Poly junior Alexis Moore didn't score a point in the first three quarters, but that's not what he''ll be remembered for in the Jackrabbits' CIF Division IAA quarterfinals matchup against Los Osos.
Moore scored 13 points in the fourth quarter, including the game-winning three-pointer in No. 2 Poly's 61-58 come-from-behind win against the Grizzlies on the road Tuesday night.
"It was funny because toward the end I was getting hot for some reason, my shots finally started falling," Moore said, who finished 5 of 15 from the field. "Everyone attacked me after I hit the shot. It didn't really register for me until the drive home."
What made the shot even more remarkable was the play call itself. Head coach Sharrief Metoyer refused to call timeout, giving way to a hectic final 16 seconds.
"We had the ball and (Los Osos') players wouldn't let me have it, so finally my coach screamed at me ‘go and get it!'" Moore said of Metoyer. "When I finally got the ball I saw there was only seven or eight seconds left, so I called out a play. We ran a double-screen, and my guy went underneath the screen so I pulled up and it fell through for me.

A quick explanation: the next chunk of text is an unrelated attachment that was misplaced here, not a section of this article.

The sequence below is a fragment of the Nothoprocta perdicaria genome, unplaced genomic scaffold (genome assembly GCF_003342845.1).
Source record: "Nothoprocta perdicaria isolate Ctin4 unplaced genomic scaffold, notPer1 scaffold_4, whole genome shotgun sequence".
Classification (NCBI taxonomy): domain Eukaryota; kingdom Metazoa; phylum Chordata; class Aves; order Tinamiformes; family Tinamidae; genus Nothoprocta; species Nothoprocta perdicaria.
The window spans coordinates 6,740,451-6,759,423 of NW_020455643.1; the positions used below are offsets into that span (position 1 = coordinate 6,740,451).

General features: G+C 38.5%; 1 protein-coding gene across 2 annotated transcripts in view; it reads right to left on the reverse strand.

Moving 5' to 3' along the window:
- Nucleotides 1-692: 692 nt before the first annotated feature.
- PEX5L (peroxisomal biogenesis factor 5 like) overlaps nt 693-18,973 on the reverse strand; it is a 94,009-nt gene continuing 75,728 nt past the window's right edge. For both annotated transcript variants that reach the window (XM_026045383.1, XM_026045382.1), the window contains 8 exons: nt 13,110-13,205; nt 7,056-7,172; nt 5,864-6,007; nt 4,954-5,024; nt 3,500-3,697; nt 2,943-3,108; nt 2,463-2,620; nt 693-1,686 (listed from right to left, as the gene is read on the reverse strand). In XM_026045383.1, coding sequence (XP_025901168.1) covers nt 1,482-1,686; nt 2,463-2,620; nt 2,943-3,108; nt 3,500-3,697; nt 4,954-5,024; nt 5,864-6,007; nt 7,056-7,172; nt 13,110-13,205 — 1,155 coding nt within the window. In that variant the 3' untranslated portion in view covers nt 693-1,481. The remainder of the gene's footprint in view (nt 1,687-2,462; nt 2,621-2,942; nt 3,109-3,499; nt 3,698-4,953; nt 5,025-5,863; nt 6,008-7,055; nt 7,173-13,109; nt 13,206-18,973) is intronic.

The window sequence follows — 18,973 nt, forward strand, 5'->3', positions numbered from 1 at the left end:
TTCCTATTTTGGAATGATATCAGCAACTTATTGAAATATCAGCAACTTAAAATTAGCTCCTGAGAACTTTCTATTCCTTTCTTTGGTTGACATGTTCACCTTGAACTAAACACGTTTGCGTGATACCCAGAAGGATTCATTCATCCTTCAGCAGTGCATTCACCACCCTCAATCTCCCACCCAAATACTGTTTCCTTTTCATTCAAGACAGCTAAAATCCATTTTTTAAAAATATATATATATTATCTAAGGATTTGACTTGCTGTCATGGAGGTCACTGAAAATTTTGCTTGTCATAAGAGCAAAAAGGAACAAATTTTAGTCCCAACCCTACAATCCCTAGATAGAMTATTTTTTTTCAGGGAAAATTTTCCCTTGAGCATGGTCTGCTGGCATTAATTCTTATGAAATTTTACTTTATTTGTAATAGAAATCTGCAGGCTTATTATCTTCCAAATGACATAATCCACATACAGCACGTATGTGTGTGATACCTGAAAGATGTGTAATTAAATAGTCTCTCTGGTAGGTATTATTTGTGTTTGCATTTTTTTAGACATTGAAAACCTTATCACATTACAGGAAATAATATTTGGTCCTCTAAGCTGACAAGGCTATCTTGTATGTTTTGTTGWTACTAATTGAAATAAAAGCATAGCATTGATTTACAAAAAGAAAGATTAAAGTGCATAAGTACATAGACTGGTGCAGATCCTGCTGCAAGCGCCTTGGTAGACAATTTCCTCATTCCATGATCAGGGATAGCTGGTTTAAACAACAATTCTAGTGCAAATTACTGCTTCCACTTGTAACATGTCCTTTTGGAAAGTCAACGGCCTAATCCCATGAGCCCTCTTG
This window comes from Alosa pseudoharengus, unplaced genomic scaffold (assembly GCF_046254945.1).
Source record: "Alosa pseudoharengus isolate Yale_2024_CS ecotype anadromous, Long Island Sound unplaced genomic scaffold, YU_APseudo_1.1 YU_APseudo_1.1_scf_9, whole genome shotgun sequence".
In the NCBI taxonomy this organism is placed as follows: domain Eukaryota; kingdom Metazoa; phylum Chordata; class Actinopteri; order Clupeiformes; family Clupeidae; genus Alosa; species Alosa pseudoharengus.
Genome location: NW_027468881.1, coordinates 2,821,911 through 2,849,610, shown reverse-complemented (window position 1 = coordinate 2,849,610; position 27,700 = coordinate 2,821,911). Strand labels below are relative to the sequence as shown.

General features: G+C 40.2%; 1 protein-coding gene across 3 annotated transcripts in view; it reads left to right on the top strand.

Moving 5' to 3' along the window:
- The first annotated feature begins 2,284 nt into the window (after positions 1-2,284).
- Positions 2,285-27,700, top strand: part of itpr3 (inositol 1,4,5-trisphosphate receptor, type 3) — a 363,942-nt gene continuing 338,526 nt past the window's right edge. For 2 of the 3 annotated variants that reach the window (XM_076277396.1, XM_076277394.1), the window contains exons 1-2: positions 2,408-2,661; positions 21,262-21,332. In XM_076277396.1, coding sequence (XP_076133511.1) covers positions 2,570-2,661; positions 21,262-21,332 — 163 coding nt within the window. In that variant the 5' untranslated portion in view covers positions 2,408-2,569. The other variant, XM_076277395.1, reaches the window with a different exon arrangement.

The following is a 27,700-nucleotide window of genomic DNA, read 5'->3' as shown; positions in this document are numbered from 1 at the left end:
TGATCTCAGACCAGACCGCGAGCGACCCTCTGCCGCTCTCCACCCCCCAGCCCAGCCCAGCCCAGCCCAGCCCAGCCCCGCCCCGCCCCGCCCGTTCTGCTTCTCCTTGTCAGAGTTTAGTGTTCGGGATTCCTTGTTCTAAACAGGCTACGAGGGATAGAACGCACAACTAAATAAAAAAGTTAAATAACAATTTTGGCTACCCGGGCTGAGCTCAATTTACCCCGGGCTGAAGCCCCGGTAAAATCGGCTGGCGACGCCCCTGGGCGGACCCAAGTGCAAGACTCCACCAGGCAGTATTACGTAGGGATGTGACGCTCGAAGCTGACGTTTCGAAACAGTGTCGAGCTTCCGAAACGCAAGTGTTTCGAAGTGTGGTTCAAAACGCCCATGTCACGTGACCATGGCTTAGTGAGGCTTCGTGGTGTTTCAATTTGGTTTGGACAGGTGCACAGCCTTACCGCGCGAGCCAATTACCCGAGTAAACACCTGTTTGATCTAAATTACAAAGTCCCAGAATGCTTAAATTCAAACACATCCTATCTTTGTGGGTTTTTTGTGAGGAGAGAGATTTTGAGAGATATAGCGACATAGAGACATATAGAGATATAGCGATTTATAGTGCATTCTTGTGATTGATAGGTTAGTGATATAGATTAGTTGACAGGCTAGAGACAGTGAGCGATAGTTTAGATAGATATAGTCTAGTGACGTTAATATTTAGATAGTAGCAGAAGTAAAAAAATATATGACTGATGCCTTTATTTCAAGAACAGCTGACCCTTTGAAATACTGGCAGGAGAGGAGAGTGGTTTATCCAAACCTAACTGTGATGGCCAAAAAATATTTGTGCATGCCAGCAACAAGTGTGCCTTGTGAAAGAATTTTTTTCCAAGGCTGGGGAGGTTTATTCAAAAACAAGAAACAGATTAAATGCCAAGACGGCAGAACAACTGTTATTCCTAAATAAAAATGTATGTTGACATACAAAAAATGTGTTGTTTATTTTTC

"It was the biggest shot of my career."
Moore also commented on what it's like to not call timeout going into a do-or-die situation.
"For the other team it makes them prepare for anything," Moore explained. "I've seen random kids on the court take game-winning shots, sometimes the best player on the floor is the decoy. You have to be ready for anything."
And Poly was. The Jackrabbits' basketball program looks likes it's back after being dormant for the past few years. That's something says is important to the team and the school.
"You play for Poly and you already have a target on your chest," Moore said, whose team faces Etiwanda in the semis tomorrow. "Whether you play badminton or water polo, there's a tradition and history at this school.
"We want to prove that what we've accomplished so far is deserved. We will definitely have bigger targets on our back next year, but we can't wait."